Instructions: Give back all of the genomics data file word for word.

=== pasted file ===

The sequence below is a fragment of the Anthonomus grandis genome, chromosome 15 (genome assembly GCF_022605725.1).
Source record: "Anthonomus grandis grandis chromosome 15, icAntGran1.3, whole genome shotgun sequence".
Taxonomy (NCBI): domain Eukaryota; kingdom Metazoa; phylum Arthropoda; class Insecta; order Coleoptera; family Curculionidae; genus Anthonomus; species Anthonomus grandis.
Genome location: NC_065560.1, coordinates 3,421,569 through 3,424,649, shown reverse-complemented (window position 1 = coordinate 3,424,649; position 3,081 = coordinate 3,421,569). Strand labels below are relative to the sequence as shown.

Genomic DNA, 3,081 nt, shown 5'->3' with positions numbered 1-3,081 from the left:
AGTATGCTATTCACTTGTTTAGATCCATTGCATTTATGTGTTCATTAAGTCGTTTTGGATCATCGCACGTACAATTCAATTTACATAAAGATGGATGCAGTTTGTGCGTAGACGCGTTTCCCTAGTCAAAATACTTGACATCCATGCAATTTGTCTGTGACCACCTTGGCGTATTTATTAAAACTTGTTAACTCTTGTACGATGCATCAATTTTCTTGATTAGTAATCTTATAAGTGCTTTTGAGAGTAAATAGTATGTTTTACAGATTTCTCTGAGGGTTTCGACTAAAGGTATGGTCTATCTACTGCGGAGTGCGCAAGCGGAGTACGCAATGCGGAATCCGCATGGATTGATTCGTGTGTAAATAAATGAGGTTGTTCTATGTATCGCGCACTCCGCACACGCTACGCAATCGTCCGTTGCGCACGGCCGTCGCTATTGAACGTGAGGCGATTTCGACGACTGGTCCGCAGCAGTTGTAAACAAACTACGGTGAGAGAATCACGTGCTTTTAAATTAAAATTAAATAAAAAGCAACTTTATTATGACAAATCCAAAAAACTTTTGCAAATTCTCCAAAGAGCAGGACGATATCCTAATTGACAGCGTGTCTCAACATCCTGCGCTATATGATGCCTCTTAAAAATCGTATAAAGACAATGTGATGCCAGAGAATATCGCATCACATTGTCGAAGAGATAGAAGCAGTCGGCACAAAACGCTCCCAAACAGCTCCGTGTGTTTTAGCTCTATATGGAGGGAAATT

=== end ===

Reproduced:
The sequence below is a fragment of the Anthonomus grandis genome, chromosome 15 (genome assembly GCF_022605725.1).
Source record: "Anthonomus grandis grandis chromosome 15, icAntGran1.3, whole genome shotgun sequence".
Taxonomy (NCBI): domain Eukaryota; kingdom Metazoa; phylum Arthropoda; class Insecta; order Coleoptera; family Curculionidae; genus Anthonomus; species Anthonomus grandis.
Genome location: NC_065560.1, coordinates 3,421,569 through 3,424,649, shown reverse-complemented (window position 1 = coordinate 3,424,649; position 3,081 = coordinate 3,421,569). Strand labels below are relative to the sequence as shown.

Genomic DNA, 3,081 nt, shown 5'->3' with positions numbered 1-3,081 from the left:
AGTATGCTATTCACTTGTTTAGATCCATTGCATTTATGTGTTCATTAAGTCGTTTTGGATCATCGCACGTACAATTCAATTTACATAAAGATGGATGCAGTTTGTGCGTAGACGCGTTTCCCTAGTCAAAATACTTGACATCCATGCAATTTGTCTGTGACCACCTTGGCGTATTTATTAAAACTTGTTAACTCTTGTACGATGCATCAATTTTCTTGATTAGTAATCTTATAAGTGCTTTTGAGAGTAAATAGTATGTTTTACAGATTTCTCTGAGGGTTTCGACTAAAGGTATGGTCTATCTACTGCGGAGTGCGCAAGCGGAGTACGCAATGCGGAATCCGCATGGATTGATTCGTGTGTAAATAAATGAGGTTGTTCTATGTATCGCGCACTCCGCACACGCTACGCAATCGTCCGTTGCGCACGGCCGTCGCTATTGAACGTGAGGCGATTTCGACGACTGGTCCGCAGCAGTTGTAAACAAACTACGGTGAGAGAATCACGTGCTTTTAAATTAAAATTAAATAAAAAGCAACTTTATTATGACAAATCCAAAAAACTTTTGCAAATTCTCCAAAGAGCAGGACGATATCCTAATTGACAGCGTGTCTCAACATCCTGCGCTATATGATGCCTCTTAAAAATCGTATAAAGACAATGTGATGCCAGAGAATATCGCATCACATTGTCGAAGAGATAGAAGCAGTCGGCACAAAACGCTCCCAAACAGCTCCGTGTGTTTTAGCTCTATATGGAGGGAAATT